Back in June 2012 I wrote an article titled: “How Dangerous is Your Doctor?” In it I quoted some mainstream sources, something I rarely do. Usually I refer to scientists and their studies. But in this case, the mainstream sources seemed even more relevant because they usually do not rock the boat when it comes to popular nutritional guidelines and health care procedures. It’s especially true regarding the American Association of Retired Persons (AARP). For instance here is a quote from that article.
I’ll quote the July/August 2011 issue of AARP Magazine, page 22. “The following four operations are over performed for a variety of reasons: Some are moneymakers for hospitals and doctors, others are expedient, and still others seem to work, at least in the short term. But evidence shows that all have questionable long-term outcomes for treating certain conditions, and some may even cause harm.” Below are four operations and I have paraphrased and quoted from the same AARP Magazine article.
What was the first over-performed, questionable operation on the list?
It was: “Stents for Stable Angina.”
Also in that article, I brought up a little history with this statement:
As George Washington lay near death Martha, fearing that it might be harmful, demanded that the doctors stop bleeding him. But hoping to cure him they continued with more bleeding. Unable to accept Washington's impending death, the doctors ignored his orders to stop their treatments yet later in the evening, they applied blisters to his legs and feet and a wheat bran poultice to his throat.
That’s right, the finest medical doctors in the world slowly killed George Washington with their treatments!
Flash forward to today. In a CNN news blurb I got this message:
Former President George W. Bush, 67, has had a stent placed in a heart artery to clear a blockage, his office said today.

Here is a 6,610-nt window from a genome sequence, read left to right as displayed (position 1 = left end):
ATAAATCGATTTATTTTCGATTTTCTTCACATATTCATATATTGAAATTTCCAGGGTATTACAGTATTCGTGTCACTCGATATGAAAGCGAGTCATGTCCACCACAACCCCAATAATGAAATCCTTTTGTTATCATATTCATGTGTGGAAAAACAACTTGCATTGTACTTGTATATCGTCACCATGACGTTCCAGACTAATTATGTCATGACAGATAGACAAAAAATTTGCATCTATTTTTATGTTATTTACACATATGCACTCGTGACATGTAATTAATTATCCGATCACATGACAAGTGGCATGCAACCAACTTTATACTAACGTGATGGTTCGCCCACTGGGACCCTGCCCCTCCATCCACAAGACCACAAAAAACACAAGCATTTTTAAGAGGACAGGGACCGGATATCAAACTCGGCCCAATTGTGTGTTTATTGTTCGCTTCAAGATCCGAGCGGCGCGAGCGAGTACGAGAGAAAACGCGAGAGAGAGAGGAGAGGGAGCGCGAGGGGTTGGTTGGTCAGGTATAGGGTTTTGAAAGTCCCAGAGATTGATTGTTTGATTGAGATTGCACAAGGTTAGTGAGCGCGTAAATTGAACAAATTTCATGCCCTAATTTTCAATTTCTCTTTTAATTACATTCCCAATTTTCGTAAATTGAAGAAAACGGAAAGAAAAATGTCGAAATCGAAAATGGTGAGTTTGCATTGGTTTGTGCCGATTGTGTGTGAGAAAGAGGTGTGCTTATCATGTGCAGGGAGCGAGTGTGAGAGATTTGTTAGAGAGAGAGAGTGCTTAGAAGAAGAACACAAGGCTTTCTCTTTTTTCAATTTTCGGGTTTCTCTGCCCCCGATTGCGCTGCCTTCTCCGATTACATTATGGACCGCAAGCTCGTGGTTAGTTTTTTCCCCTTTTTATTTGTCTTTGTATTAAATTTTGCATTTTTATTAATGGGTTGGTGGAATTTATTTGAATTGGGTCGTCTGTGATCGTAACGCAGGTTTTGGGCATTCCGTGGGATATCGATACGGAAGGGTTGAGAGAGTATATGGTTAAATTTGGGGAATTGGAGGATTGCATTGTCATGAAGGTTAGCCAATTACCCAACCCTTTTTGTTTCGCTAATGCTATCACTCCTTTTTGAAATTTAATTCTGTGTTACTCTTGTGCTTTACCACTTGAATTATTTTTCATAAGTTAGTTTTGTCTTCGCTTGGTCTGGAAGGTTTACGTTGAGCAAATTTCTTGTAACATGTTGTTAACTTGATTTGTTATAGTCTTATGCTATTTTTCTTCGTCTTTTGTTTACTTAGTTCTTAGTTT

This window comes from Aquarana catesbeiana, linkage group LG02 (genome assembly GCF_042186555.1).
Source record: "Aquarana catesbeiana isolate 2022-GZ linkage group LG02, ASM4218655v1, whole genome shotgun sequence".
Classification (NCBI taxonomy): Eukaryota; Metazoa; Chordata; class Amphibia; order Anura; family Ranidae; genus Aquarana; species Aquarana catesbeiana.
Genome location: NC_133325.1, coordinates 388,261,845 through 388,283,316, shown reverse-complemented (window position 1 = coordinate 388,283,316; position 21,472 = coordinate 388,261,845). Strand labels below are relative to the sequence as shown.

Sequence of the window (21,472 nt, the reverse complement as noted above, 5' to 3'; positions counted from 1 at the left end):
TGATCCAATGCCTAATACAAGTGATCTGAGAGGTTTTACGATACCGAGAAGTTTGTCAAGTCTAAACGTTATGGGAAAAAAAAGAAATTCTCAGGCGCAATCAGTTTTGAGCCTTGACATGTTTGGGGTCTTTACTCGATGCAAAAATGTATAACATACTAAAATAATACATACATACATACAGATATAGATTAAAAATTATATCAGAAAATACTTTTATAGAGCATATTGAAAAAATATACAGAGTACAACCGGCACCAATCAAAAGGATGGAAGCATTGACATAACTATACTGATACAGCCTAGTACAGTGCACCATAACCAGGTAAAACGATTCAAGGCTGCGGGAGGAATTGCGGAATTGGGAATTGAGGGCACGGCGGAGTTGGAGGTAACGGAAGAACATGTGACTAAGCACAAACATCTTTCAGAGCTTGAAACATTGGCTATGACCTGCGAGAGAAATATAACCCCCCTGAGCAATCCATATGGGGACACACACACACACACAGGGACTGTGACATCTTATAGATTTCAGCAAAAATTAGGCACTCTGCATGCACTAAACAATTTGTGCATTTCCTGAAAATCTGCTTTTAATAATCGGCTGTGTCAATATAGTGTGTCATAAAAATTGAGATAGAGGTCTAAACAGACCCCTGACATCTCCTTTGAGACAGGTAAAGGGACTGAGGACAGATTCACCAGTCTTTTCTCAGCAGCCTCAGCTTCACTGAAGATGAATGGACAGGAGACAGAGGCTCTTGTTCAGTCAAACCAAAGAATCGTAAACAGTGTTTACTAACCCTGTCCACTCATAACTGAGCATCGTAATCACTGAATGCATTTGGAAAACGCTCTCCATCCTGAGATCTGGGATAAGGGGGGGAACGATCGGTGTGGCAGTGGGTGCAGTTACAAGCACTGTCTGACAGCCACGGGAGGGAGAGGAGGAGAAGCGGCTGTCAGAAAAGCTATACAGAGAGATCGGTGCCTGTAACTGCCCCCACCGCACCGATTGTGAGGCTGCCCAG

The procedure was performed this morning without complication at Texas Health Presbyterian Hospital in Dallas, his office added.
"President Bush is in high spirits, eager to return home tomorrow and resume his normal schedule on Thursday," the office said in a statement.
"He is grateful to the skilled medical professionals who have cared for him. He thanks his family, friends, and fellow citizens for their prayers and well wishes," the statement continued. "And he encourages us all to get our regular check-ups."
Follow coverage of breaking news on CNN TV, CNN.com and CNN's mobile apps.
Later that day on the radio the CNN news story had expanded to include discussions about Bush being a relatively healthy man who was careful about the foods he ate. They said he exercised and followed the best nutritional guidelines.
In my opinion, this is just another example of bad leadership, bad reporting, bad medical practice, and nutritional ignorance. If Bush ate healthy foods he would not require a stent. If the doctors were more knowledgeable about nutrition, instead of putting in a stent which does solve the problem, they would make sure Bush changed to The Real Diet of Man.
How did AARP report the same story? The same as CNN. But I thought the AARP doesn't like stents?
So, just like in my June 2012 article, I’ll end this article this way.
Nothing changed . . .
Wednesday, August 7, 2013